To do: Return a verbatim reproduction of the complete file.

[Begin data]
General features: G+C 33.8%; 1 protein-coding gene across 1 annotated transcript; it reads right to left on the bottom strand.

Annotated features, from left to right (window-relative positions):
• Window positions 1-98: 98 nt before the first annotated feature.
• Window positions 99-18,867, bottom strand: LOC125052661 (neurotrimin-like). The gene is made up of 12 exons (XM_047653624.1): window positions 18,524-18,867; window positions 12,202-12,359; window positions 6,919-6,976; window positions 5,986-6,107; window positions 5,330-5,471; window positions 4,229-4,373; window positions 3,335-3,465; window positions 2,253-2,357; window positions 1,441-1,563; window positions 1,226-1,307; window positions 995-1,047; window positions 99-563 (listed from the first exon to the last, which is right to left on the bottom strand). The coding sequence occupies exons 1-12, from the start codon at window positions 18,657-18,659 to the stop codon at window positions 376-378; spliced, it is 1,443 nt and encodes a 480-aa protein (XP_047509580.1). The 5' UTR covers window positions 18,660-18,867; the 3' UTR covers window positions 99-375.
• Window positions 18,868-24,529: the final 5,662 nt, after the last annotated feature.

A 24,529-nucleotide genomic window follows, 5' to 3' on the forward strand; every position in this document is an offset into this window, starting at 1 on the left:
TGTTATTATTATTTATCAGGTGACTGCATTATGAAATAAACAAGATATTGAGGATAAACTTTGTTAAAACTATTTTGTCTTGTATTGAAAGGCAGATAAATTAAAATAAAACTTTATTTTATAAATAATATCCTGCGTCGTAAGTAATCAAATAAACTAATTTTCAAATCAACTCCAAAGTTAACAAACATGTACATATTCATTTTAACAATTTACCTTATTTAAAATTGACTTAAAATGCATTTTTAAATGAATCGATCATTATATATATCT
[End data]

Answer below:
General features: G+C 33.8%; 1 protein-coding gene across 1 annotated transcript; it reads right to left on the bottom strand.

Annotated features, from left to right (window-relative positions):
• Window positions 1-98: 98 nt before the first annotated feature.
• Window positions 99-18,867, bottom strand: LOC125052661 (neurotrimin-like). The gene is made up of 12 exons (XM_047653624.1): window positions 18,524-18,867; window positions 12,202-12,359; window positions 6,919-6,976; window positions 5,986-6,107; window positions 5,330-5,471; window positions 4,229-4,373; window positions 3,335-3,465; window positions 2,253-2,357; window positions 1,441-1,563; window positions 1,226-1,307; window positions 995-1,047; window positions 99-563 (listed from the first exon to the last, which is right to left on the bottom strand). The coding sequence occupies exons 1-12, from the start codon at window positions 18,657-18,659 to the stop codon at window positions 376-378; spliced, it is 1,443 nt and encodes a 480-aa protein (XP_047509580.1). The 5' UTR covers window positions 18,660-18,867; the 3' UTR covers window positions 99-375.
• Window positions 18,868-24,529: the final 5,662 nt, after the last annotated feature.

A 24,529-nucleotide genomic window follows, 5' to 3' on the forward strand; every position in this document is an offset into this window, starting at 1 on the left:
TGTTATTATTATTTATCAGGTGACTGCATTATGAAATAAACAAGATATTGAGGATAAACTTTGTTAAAACTATTTTGTCTTGTATTGAAAGGCAGATAAATTAAAATAAAACTTTATTTTATAAATAATATCCTGCGTCGTAAGTAATCAAATAAACTAATTTTCAAATCAACTCCAAAGTTAACAAACATGTACATATTCATTTTAACAATTTACCTTATTTAAAATTGACTTAAAATGCATTTTTAAATGAATCGATCATTATATATATCT